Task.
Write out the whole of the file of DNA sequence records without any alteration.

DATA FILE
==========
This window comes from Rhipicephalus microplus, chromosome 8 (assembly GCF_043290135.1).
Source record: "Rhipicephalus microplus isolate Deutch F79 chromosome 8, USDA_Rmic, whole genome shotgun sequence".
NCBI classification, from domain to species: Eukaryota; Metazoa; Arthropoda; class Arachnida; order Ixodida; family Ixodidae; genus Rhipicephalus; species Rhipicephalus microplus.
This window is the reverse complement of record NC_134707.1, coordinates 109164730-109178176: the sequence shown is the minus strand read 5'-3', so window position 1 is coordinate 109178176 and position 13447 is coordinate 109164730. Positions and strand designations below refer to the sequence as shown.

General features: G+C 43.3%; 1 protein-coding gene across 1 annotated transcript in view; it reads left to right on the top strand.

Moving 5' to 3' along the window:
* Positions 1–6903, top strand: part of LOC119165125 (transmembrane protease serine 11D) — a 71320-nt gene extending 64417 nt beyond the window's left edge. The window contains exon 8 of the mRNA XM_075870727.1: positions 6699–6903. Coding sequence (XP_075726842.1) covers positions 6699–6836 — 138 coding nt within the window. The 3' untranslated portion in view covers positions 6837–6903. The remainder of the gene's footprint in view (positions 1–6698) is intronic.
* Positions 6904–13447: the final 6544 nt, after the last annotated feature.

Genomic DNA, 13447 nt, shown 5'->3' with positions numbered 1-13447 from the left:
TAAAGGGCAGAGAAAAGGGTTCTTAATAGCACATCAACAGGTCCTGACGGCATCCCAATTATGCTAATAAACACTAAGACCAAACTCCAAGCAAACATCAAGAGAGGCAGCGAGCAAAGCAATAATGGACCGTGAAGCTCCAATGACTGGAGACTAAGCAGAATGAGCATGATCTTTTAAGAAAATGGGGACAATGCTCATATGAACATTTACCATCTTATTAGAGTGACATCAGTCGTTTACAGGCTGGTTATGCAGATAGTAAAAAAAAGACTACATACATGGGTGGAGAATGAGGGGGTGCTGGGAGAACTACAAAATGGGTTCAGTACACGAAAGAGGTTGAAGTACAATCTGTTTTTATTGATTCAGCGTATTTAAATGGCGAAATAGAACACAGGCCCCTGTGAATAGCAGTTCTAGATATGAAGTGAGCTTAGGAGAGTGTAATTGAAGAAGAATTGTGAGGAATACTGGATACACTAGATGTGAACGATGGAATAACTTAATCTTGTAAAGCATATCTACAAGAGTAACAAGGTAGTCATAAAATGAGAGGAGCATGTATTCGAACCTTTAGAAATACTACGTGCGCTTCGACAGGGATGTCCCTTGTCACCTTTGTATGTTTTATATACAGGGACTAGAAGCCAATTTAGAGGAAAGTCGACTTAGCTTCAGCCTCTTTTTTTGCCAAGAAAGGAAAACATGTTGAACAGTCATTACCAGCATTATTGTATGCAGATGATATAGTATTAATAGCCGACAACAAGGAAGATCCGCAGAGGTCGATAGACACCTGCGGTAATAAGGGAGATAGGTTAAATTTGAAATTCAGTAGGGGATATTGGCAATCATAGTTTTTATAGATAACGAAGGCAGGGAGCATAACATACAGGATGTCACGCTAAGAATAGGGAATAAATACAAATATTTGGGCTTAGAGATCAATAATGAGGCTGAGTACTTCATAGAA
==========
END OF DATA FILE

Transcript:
This window comes from Rhipicephalus microplus, chromosome 8 (assembly GCF_043290135.1).
Source record: "Rhipicephalus microplus isolate Deutch F79 chromosome 8, USDA_Rmic, whole genome shotgun sequence".
NCBI classification, from domain to species: Eukaryota; Metazoa; Arthropoda; class Arachnida; order Ixodida; family Ixodidae; genus Rhipicephalus; species Rhipicephalus microplus.
This window is the reverse complement of record NC_134707.1, coordinates 109164730-109178176: the sequence shown is the minus strand read 5'-3', so window position 1 is coordinate 109178176 and position 13447 is coordinate 109164730. Positions and strand designations below refer to the sequence as shown.

General features: G+C 43.3%; 1 protein-coding gene across 1 annotated transcript in view; it reads left to right on the top strand.

Moving 5' to 3' along the window:
* Positions 1–6903, top strand: part of LOC119165125 (transmembrane protease serine 11D) — a 71320-nt gene extending 64417 nt beyond the window's left edge. The window contains exon 8 of the mRNA XM_075870727.1: positions 6699–6903. Coding sequence (XP_075726842.1) covers positions 6699–6836 — 138 coding nt within the window. The 3' untranslated portion in view covers positions 6837–6903. The remainder of the gene's footprint in view (positions 1–6698) is intronic.
* Positions 6904–13447: the final 6544 nt, after the last annotated feature.

Genomic DNA, 13447 nt, shown 5'->3' with positions numbered 1-13447 from the left:
TAAAGGGCAGAGAAAAGGGTTCTTAATAGCACATCAACAGGTCCTGACGGCATCCCAATTATGCTAATAAACACTAAGACCAAACTCCAAGCAAACATCAAGAGAGGCAGCGAGCAAAGCAATAATGGACCGTGAAGCTCCAATGACTGGAGACTAAGCAGAATGAGCATGATCTTTTAAGAAAATGGGGACAATGCTCATATGAACATTTACCATCTTATTAGAGTGACATCAGTCGTTTACAGGCTGGTTATGCAGATAGTAAAAAAAAGACTACATACATGGGTGGAGAATGAGGGGGTGCTGGGAGAACTACAAAATGGGTTCAGTACACGAAAGAGGTTGAAGTACAATCTGTTTTTATTGATTCAGCGTATTTAAATGGCGAAATAGAACACAGGCCCCTGTGAATAGCAGTTCTAGATATGAAGTGAGCTTAGGAGAGTGTAATTGAAGAAGAATTGTGAGGAATACTGGATACACTAGATGTGAACGATGGAATAACTTAATCTTGTAAAGCATATCTACAAGAGTAACAAGGTAGTCATAAAATGAGAGGAGCATGTATTCGAACCTTTAGAAATACTACGTGCGCTTCGACAGGGATGTCCCTTGTCACCTTTGTATGTTTTATATACAGGGACTAGAAGCCAATTTAGAGGAAAGTCGACTTAGCTTCAGCCTCTTTTTTTGCCAAGAAAGGAAAACATGTTGAACAGTCATTACCAGCATTATTGTATGCAGATGATATAGTATTAATAGCCGACAACAAGGAAGATCCGCAGAGGTCGATAGACACCTGCGGTAATAAGGGAGATAGGTTAAATTTGAAATTCAGTAGGGGATATTGGCAATCATAGTTTTTATAGATAACGAAGGCAGGGAGCATAACATACAGGATGTCACGCTAAGAATAGGGAATAAATACAAATATTTGGGCTTAGAGATCAATAATGAGGCTGAGTACTTCATAGAA